And below is my actual schedule; as you can see, I’m still hitting it hard with PT and trying to keep my cardio up through non-impact exercises. I’m also substituting some serious (for me) bike mileage for my long runs, which will hopefully help me maintain the strength and endurance needed for 26.2.

  • Monday: Spin class (60 min) & physical therapy
  • Tuesday: Elliptical (45 min), Bosu stabilization drills & PT exercises
  • Wednesday: Swimming (40 min, ~1500m), jog on treadmill (5 min), strength training & PT exercises
  • Thursday: Revocycle class (45 min) & physical therapy
  • Friday: OFF, Bosu stabilization & plyometric drills, PT exercises
  • Saturday: Long bike ride (aiming for 40-60 miles), PT exercises
  • Sunday: Elliptical or swim (45 mins), jog on treadmill (up to 15 min), PT exercises

Two other highlights from the week, since I’m trying to remain positive and goal-oriented:

First, I’m finding a swimming groove. Whether it’s that I’m trusting my leg again or regaining some fitness in the water, I was able to cut two minutes off my 1500m time from last week and five minutes from the previous week.


And second is this shot from my weekend long ride, which is pretty self-explanatory. If you like fall — and running — as much as I do, then you’ll understand why (surprise!) fall running is one of my very favorite activities.

So even though it’ll be some time before I’m out logging miles on foot, I’m thankful to be able to enjoy this view from my bike in the meantime. Especially because my days of riding outside in the sun are numbered this season, according to what all the Portland locals are telling me…


Next week my PT and I will have some decisions to make. I’m registered for the Portland Marathon half on October 5, but I’m not stuck on the idea of running (or even walk/jogging it) if it’ll jeopardize my chances of being able to run my full 26.2 later next month.

As much as I’d like to start building mileage again soon — probably more so to mentally prepare for a marathon — I’m trying not to get too far ahead of myself. The last thing I want to do is undo all the work we’ve done so far, so I told my PT I’ll do whatever she says as long as it’ll get me to the starting line in Detroit, healthy and ready to run.

So stay tuned for week 16 as the countdown to race day continues!

Make exercise more fun with The Fitness Games


After being sidelined from running for a bit, I’ve been on the lookout for alternative ways to fuel my competitive fire. Enter The Fitness Games, a new app that aims to make exercise as addicting as Candy Crush Saga.

Some background: I met founders Arya Farzin and Joseph Phillips, two nationally-certified trainers with a combined 20 years of experience in the fitness industry, at this year’s IDEA World fitness conference. Not only are they super-nice, extremely-passionate guys, but there’s a great story behind the creation of the app: Obese for most of his life, Arya decided to make a change when he was 19 years old. After losing 200 pounds, he made it his mission to help people all over the world make the same positive changes…and have fun while doing it.

photo 1

So here’s how it works: Instead of having to go it alone each day until my marathon training resumes, I can challenge anyone, anywhere, to any type of workout, post photos and videos to show progress, or simply challenge myself with one of the app’s workouts. What I love most, though, is that I can find a partner  — regardless of geography or time zone — to connect with via GPS so we can compete and track our progress in real time.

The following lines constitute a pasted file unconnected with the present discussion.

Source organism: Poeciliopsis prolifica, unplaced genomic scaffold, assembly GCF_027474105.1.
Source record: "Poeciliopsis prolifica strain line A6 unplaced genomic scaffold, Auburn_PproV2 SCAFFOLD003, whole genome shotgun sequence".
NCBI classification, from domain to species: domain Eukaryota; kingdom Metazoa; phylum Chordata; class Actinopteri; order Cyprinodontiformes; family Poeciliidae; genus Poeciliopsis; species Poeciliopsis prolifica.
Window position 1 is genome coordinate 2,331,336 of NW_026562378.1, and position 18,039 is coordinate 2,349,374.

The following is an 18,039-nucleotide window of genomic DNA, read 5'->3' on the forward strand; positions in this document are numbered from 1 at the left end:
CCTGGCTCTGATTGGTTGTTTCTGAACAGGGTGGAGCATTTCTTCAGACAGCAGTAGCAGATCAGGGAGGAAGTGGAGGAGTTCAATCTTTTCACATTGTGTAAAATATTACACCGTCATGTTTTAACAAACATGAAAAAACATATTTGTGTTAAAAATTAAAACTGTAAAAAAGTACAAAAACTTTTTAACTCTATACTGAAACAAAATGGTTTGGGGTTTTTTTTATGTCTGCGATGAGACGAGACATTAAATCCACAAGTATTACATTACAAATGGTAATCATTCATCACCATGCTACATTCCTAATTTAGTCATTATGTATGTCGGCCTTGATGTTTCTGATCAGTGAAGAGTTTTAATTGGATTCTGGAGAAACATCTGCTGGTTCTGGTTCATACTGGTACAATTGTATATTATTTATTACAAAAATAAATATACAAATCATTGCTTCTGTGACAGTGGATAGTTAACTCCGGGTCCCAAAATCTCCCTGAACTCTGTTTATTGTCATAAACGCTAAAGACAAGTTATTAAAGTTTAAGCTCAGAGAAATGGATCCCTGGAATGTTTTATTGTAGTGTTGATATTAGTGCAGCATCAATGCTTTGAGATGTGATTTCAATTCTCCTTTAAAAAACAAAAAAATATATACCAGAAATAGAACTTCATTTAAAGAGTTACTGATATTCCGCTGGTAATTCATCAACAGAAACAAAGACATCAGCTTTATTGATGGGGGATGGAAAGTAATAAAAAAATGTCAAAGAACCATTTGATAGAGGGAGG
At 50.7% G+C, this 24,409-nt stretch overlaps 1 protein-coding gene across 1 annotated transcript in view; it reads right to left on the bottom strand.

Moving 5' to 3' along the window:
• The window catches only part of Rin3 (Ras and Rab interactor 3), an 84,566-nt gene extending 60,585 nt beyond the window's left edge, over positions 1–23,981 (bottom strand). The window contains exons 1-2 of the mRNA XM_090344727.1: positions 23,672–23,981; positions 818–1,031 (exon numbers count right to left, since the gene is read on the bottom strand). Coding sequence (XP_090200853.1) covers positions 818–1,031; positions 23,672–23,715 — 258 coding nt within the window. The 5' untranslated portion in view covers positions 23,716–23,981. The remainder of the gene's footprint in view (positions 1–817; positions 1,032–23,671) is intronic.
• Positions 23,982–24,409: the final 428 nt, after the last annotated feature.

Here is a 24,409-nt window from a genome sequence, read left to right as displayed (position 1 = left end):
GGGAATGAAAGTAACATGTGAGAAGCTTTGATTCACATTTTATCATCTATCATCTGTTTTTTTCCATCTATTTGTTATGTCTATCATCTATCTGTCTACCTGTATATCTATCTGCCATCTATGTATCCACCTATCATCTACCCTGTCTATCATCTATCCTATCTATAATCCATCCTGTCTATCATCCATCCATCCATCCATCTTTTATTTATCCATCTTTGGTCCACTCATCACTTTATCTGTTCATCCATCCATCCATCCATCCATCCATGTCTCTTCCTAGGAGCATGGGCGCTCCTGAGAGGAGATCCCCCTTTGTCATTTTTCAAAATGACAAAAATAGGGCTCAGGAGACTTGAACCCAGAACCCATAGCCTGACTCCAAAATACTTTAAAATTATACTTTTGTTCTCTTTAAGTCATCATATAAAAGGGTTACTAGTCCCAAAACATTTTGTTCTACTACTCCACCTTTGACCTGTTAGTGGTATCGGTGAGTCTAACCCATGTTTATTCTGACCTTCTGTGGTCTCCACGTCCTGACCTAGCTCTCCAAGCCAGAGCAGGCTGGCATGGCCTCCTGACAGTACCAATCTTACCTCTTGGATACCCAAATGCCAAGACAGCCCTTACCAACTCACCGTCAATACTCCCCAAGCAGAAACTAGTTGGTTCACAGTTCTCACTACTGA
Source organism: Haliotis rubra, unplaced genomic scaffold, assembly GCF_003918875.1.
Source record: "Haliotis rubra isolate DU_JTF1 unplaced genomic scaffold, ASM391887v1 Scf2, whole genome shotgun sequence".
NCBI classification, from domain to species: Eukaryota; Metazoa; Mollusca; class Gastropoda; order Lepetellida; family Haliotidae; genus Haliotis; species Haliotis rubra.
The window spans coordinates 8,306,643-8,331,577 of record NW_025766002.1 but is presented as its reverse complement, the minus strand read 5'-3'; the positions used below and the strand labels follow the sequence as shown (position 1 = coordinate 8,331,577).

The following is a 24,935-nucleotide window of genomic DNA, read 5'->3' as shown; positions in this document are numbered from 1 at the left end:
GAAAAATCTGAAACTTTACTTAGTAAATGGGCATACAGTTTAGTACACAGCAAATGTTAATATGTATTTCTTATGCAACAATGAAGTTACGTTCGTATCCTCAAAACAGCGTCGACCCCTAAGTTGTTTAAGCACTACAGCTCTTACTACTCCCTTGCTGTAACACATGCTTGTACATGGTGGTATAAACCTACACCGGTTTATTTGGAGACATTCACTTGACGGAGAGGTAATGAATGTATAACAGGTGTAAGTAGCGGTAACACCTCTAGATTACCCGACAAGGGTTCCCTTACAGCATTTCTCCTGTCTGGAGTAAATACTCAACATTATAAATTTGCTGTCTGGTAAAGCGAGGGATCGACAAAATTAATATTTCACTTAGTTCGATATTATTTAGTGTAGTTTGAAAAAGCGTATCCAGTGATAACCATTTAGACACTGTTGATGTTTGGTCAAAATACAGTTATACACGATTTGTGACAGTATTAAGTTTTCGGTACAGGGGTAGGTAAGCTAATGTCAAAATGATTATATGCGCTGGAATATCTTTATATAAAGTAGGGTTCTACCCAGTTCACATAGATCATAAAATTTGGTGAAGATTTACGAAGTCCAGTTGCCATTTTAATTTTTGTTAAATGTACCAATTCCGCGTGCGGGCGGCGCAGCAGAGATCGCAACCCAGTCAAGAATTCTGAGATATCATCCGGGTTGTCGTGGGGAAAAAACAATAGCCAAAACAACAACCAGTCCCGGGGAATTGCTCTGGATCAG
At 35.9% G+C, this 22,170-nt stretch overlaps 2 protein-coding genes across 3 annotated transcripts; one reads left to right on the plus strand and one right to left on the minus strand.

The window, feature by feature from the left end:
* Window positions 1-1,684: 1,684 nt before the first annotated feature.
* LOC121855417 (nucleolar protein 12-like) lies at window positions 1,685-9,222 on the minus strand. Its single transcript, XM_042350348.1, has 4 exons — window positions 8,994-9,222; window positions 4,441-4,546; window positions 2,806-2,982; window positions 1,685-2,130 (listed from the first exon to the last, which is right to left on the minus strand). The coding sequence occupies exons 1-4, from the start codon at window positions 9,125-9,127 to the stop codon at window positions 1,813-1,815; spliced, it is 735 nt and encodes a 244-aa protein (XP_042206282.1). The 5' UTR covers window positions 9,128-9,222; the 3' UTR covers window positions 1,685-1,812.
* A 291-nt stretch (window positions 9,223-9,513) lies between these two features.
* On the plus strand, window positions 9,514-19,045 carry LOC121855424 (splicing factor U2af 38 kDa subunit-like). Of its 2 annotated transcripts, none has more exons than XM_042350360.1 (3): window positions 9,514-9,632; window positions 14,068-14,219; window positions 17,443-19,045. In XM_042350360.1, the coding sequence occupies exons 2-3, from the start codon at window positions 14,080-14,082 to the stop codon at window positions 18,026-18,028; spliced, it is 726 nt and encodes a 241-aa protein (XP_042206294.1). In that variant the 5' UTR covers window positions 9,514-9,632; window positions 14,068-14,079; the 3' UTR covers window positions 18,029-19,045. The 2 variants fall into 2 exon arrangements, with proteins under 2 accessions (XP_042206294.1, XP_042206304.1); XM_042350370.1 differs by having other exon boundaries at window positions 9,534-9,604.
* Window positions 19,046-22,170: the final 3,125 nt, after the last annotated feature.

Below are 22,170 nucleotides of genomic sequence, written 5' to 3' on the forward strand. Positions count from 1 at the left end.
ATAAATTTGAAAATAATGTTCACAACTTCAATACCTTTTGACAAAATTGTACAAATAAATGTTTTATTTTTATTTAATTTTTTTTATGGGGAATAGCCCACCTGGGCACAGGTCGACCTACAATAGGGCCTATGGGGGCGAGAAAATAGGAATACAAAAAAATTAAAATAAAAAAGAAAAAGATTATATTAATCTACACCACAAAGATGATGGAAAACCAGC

Whether it’s a virtual elliptical buddy (yep, I need some help staying on the machine for 45 minutes) or motivational match-up for some strength training, all I do is post the the workout I want to complete via the app dashboard. Other users respond if they are interested in doing the same workout, and then it’s go-time!

photo 2

Workouts are divided into four categories: Cardio, Strength, Full-Body and Cross Training. Each category operates on a unique scoring system that was carefully designed to determine how hard users exercised to determine the winner of each head-to-head contest.

Points earned during challenges can be used to level up, as well as unlock free workouts. And all workouts performed are tracked, scored and saved so users can see their progress over time.

photo 3

If you’re looking for a way to get motivated and make workouts a team effort, this is a simple, yet effective, tool for tricking yourself into being more consistent. And, let’s face it, there’s nothing like a little friendly competition to get us all stoked for that next sweat session, right?

Let the games begin!

This post was sponsored by The Fitness Games through their partnership with Fit Approach. I was not compensated monetarily, but was provided the Platinum Version of the application for review. As always, all opinions are my own.

How I Run: SweatGuru founder and ultra-runner Jamie Walker


Jamie Walker is the CEO and co-founder of both SweatGuru, an online marketplace for fitness (disclaimer: where I work!), and Fit Approach, a wildly popular San Francisco boot camp, blog and online community whose “Sweat Pink” motto has inspired more than 5,000 global members and 20,000 monthly visitors to lead healthier lifestyles.

But when she’s not busy being the boss, you will more than likely find Jamie out running the trails like one. She’s an accomplished ultra-marathoner, yogi, trainer and all-around athlete, and it was because of her that I signed up — and completed — my first 50K this year…a mere two weeks after she rocked a 100-mile race.

It’s pretty clear that Jamie’s passion for health extends into everything she does, so I figured it was only fitting that we kick off this brand new interview series by taking a look at what makes this ultra-awesome woman tick: